Petition gatherers. There are a few sites out there where you can set up a petition and my strong advice here is to get one live as soon as you can, to save all the libraries not individual ones, and promote it heavily, so all names gather in the one place.
We used Change.org and you’ll notice on the page there are ‘reasons for signing’ and an option to click ‘more reasons’. By clicking ‘more reasons’ many times, we were able to pull our 900 very emotive and detailed comments from this petition and make them a separate blog page (that if printed would make 100 A4 pages). We also made this into a book delivered to No 10 when we went to Westminster. So if you use a Change.Org petition, strongly encourage people to comment and know where to click, you’ll have a books worth of of genuine, emotive comments to use in many ways. Other online petitions may also offer this, I have not checked.
You also need people who will set up a stall in a high street on a Saturday and gather petition names, making sure the wording matches the online version.
In most areas you need to reach a number of names to trigger a council debate, find out what that is as it helps when encouraging people to sign to have a goal. Also check early on any hoops the council will make you jump through such as matching wording on all petitions or addresses within the region.
Minster Botherers – People to scale the central government wall. For us this was retired chief librarian Maurice Nauta who has written several times to the various Secretary of States to ask for intervention. These letters are very detailed, and on the blog. We still have no definitive reply.
Maurice Nauta says this on his letters:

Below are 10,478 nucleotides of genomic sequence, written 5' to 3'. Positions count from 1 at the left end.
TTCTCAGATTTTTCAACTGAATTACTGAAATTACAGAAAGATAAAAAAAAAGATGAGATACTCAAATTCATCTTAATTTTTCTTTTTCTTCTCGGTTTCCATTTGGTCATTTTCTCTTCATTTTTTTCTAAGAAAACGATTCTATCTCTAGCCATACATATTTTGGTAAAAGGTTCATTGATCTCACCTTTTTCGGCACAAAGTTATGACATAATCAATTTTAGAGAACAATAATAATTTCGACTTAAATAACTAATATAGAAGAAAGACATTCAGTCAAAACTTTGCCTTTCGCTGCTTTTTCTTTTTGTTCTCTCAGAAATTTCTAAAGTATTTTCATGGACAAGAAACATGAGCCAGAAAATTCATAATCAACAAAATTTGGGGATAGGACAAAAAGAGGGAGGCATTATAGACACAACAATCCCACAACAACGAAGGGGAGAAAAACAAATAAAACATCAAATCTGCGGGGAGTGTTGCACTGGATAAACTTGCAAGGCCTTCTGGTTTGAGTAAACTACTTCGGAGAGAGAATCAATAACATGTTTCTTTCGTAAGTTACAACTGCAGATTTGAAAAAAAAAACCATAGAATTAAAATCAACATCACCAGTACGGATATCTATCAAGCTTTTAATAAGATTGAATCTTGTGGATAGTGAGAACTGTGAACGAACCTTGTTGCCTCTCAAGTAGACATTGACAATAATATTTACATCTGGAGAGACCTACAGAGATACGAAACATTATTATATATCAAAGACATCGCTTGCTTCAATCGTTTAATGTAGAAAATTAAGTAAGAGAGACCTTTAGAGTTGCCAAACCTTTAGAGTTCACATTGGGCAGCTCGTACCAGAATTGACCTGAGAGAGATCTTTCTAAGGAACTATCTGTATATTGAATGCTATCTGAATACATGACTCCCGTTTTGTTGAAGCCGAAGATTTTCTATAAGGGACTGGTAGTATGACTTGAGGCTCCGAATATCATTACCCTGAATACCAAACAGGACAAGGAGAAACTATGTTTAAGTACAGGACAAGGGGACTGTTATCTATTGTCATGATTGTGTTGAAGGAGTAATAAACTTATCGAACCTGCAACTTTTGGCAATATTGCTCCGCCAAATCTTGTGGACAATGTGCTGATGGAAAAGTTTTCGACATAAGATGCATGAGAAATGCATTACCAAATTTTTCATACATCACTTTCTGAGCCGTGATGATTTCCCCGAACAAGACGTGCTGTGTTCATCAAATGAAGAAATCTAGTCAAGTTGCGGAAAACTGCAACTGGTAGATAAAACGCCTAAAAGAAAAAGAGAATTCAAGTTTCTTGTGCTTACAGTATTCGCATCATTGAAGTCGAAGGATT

I have been thinking about what I have achieved with my letters to the SoS. It is hard to judge and there has obviously been no change of heart from them, or any discernible movement of thinking, though I am still awaiting a reply to my last letter. Not holding my breath!
I have come up with these “ soft” achievements:
- Shown others that they can write letters and make views known at MP level.
- Demonstrated the grass roots interest in and positive support for libraries and their key roles in communities.
- Encouraged Minsters to consider what is and what is not a “comprehensive and efficient service”.
So you can see that with the mini posters above you are engaging people with a casual interest in the campaign, and with the 14 page letters to central government, you are engaging people that want to know all the minute details. Campaign messages are like music, you need the theme anyone can hum, before you reveal the complex symphony based on that theme.
A legal team should you reach the stage of judicial review. Our campaign worked with Public Interest Lawyers, but other lawyers are available. The JR was brought by a member of the public, Simon Draper, who is a full time carer for his disabled wife. For this reason Simon has access to full legal aid, making it possible for him to challenge the council which as you can imagine has considerable financial resources. This does carry a risk to the individual, as detailed on Simon’s latest Facebook post here (link).
The legal team was supported by many campaigners who did a lot of unpaid research for them.
A blog builder and maintainer – A blog is a website that includes all your latest news AND you can add pages to it to cover your key campaign actions. Our blog was created in WordPress, other free platforms are out there like Blogger by Google. I’ll just go through the pages we needed to create in our campaign, which you can see on the menu at the top here.
Home on this page I have attempted to summarise the key developments in the campaign, latest first. This page has been added to many times. News and Updates shows the latest blog posts, there are about 60 on the site though, a massive back story.